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BOOK REVIEW: See What I Have Done by Sarah Schmidt

Wednesday, September 06, 2017



The Blurb (From Goodreads):

In this riveting debut novel, See What I Have Done, Sarah Schmidt recasts one of the most fascinating murder cases of all time into an intimate story of a volatile household and a family devoid of love.

On the morning of August 4, 1892, Lizzie Borden calls out to her maid: Someone’s killed Father. The brutal ax-murder of Andrew and Abby Borden in their home in Fall River, Massachusetts, leaves little evidence and many unanswered questions. While neighbors struggle to understand why anyone would want to harm the respected Bordens, those close to the family have a different tale to tell—of a father with an explosive temper; a spiteful stepmother; and two spinster sisters, with a bond even stronger than blood, desperate for their independence.

As the police search for clues, Emma comforts an increasingly distraught Lizzie whose memories of that morning flash in scattered fragments. Had she been in the barn or the pear arbor to escape the stifling heat of the house? When did she last speak to her stepmother? Were they really gone and would everything be better now? Shifting among the perspectives of the unreliable Lizzie, her older sister Emma, the housemaid Bridget, and the enigmatic stranger Benjamin, the events of that fateful day are slowly revealed through a high-wire feat of storytelling.

My Thoughts:


"Lizzie Borden took an axe,
and gave her mother forty whacks;
when she saw what she had done,
she gave her father forty-one."


This chilling children’s playground rhyme was inspired by the true-life story of Lizzie Borden, who was – in 1892 - tried but then acquitted for murdering her father and stepmother with an axe. The case was never solved, and still continues to interest more than a hundred years after the event.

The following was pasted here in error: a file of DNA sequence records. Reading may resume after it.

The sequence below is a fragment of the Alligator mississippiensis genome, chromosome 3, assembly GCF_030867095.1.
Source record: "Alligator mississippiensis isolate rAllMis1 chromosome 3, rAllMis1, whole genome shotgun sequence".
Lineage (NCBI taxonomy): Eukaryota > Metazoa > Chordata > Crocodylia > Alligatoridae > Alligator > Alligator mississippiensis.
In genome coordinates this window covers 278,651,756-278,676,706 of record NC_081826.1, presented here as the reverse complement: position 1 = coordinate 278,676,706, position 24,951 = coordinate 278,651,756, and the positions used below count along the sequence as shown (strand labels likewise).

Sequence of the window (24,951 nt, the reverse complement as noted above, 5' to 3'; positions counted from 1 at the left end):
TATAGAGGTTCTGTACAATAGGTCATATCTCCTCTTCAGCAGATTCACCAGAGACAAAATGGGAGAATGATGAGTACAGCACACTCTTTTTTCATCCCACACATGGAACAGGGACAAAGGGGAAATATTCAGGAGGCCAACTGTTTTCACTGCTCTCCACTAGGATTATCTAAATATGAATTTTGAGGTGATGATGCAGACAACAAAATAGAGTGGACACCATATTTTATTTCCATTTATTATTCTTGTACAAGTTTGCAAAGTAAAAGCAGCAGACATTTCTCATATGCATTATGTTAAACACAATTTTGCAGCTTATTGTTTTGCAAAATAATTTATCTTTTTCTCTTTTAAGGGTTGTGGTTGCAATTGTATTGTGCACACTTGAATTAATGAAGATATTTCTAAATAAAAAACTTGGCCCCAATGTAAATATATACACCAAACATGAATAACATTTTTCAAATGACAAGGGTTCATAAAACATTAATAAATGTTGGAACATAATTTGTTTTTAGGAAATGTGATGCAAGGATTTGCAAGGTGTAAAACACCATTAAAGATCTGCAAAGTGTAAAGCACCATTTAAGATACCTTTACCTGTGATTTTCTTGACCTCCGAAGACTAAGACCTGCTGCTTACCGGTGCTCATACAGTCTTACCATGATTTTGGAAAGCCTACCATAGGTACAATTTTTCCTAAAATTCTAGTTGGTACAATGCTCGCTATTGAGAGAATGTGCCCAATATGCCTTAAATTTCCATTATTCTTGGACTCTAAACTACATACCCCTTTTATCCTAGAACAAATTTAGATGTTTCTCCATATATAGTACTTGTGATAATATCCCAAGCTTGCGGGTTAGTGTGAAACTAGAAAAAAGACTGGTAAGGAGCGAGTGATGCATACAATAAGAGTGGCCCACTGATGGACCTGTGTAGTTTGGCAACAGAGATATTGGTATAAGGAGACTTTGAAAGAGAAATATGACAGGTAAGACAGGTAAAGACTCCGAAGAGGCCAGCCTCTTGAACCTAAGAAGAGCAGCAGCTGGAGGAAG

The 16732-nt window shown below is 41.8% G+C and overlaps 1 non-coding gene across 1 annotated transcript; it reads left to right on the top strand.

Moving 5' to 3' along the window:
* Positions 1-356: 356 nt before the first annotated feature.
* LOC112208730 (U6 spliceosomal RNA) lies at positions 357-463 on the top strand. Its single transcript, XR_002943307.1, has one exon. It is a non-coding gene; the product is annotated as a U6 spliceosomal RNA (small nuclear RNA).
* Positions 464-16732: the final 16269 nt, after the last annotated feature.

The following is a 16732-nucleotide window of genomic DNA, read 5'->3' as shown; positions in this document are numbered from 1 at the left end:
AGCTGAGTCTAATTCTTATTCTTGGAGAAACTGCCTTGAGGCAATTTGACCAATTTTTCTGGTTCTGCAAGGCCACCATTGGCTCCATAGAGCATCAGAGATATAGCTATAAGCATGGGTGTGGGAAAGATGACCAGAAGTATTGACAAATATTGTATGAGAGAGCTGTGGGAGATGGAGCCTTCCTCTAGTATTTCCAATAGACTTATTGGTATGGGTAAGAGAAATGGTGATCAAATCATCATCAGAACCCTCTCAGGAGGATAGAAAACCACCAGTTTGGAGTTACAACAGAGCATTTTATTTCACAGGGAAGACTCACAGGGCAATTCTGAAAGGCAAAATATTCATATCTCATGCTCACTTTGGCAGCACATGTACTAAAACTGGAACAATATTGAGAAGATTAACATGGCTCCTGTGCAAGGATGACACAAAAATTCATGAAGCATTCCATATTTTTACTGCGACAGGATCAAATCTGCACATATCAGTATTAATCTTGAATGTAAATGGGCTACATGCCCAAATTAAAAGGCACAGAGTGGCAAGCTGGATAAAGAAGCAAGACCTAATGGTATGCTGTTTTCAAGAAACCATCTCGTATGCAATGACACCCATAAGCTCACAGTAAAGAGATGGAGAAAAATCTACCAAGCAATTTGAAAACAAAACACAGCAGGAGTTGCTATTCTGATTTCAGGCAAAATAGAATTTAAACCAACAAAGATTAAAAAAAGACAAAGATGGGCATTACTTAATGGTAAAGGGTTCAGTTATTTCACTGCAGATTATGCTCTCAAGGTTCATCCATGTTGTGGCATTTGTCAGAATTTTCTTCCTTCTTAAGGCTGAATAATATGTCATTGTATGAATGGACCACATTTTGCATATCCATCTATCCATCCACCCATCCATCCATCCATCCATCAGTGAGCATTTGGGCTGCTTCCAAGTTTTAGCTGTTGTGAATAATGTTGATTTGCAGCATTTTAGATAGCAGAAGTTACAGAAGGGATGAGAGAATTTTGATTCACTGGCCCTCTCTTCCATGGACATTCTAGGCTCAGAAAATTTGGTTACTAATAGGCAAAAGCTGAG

Sarah Schmidt says that she was inspired to write Look What I Have Done after Lizzie Borden came to her in a dream. I’m always fascinated by novels inspired by dreams, as so many of my own books begin in this way, and so I was eager to read her take on the well-known story.

The novel is told in alternating first-person accounts by Lizzie, her sister Emma, the Irish housemaid Bridget, and a loutish young man who seems to have been hired by the sisters’ maternal uncle to hurt or attack their father in some way. None of the voices seem particularly reliable, and so it is hard to ascertain the truth of what has happened. The atmosphere in the house is claustrophobic and cloying, with many descriptions of the stench of rotting meat and over-ripe pears. Lizzie’s voice is awkward and childish and gleeful in turns, and – although Sarah Schmidt does not attempt to answer the question of who was truly the murderer – by the end of the book, I felt sure that it was Lizzie and that her acquittal was a miscarriage of justice.

For another wonderfully eerie, historical mystery check out my review of Wolf Winter by Cecila Ekback.

Please leave a comment - I love to know your thoughts!


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